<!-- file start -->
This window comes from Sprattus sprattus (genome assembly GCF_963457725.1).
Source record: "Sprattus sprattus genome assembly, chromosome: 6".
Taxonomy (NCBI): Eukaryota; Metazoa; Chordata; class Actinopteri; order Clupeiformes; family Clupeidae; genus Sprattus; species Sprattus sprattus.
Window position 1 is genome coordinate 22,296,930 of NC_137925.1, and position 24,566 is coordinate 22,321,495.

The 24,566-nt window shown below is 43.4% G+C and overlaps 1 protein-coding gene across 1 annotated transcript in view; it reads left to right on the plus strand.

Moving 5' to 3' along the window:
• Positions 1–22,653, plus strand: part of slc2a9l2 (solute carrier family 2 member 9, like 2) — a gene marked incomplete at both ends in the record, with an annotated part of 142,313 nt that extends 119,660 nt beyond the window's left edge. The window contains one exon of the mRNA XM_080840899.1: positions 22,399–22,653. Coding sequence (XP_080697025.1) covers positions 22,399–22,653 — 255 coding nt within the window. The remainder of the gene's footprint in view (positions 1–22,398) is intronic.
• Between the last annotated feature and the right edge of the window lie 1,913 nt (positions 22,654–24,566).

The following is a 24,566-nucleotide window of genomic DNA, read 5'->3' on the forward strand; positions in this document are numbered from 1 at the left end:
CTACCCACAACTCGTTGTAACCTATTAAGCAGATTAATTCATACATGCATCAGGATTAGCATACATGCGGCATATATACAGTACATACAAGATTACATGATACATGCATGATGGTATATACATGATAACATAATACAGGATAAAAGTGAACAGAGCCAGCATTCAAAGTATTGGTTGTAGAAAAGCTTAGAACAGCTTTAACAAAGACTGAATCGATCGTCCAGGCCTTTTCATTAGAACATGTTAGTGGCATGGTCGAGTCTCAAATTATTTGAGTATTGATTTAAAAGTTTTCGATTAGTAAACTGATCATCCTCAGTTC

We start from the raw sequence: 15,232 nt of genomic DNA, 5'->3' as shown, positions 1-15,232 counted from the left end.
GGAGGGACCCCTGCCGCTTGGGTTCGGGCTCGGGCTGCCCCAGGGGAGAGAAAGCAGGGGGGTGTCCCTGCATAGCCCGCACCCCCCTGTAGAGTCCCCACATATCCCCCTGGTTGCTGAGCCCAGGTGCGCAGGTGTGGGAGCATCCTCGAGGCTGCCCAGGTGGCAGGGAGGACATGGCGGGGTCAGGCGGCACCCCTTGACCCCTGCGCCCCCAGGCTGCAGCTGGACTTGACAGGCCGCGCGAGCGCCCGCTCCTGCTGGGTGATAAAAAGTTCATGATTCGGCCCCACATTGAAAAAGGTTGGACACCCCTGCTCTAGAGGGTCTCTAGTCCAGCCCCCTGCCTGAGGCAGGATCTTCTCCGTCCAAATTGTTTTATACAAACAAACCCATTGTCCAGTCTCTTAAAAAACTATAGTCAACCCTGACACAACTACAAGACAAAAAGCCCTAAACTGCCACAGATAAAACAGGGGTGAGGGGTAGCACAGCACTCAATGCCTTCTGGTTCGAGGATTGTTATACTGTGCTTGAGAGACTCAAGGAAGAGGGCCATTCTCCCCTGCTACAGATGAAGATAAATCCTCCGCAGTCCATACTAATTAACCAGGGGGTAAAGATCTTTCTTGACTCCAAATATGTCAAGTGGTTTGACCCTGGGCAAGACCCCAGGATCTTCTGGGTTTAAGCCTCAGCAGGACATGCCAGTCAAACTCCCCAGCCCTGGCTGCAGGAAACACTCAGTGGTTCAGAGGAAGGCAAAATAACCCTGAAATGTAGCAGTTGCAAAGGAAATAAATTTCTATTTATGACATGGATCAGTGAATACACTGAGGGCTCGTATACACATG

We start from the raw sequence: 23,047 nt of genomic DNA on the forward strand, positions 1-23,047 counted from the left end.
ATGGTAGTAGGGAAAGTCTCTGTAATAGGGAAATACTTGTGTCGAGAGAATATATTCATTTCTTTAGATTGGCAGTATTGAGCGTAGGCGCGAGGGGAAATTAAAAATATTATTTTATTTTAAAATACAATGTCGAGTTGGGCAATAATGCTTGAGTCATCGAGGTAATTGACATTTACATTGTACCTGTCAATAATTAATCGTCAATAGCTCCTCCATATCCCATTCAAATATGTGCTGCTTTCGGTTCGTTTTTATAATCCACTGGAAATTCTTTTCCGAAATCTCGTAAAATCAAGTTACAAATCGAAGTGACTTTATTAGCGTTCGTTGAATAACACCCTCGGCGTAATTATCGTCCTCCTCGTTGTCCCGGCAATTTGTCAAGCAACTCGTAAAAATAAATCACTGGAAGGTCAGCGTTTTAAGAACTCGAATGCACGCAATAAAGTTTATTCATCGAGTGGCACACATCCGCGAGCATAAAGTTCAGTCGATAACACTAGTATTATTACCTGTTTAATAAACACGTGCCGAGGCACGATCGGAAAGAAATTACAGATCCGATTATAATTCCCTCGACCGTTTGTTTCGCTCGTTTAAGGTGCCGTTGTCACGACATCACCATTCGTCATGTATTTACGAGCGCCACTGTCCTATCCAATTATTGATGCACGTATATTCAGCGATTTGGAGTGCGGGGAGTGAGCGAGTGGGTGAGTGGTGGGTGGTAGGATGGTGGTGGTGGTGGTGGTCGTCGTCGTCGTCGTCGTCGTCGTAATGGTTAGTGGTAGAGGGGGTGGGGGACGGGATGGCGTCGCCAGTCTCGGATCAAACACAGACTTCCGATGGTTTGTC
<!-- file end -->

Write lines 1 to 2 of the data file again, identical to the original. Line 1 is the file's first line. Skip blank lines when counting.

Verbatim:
This window comes from Sprattus sprattus (genome assembly GCF_963457725.1).
Source record: "Sprattus sprattus genome assembly, chromosome: 6".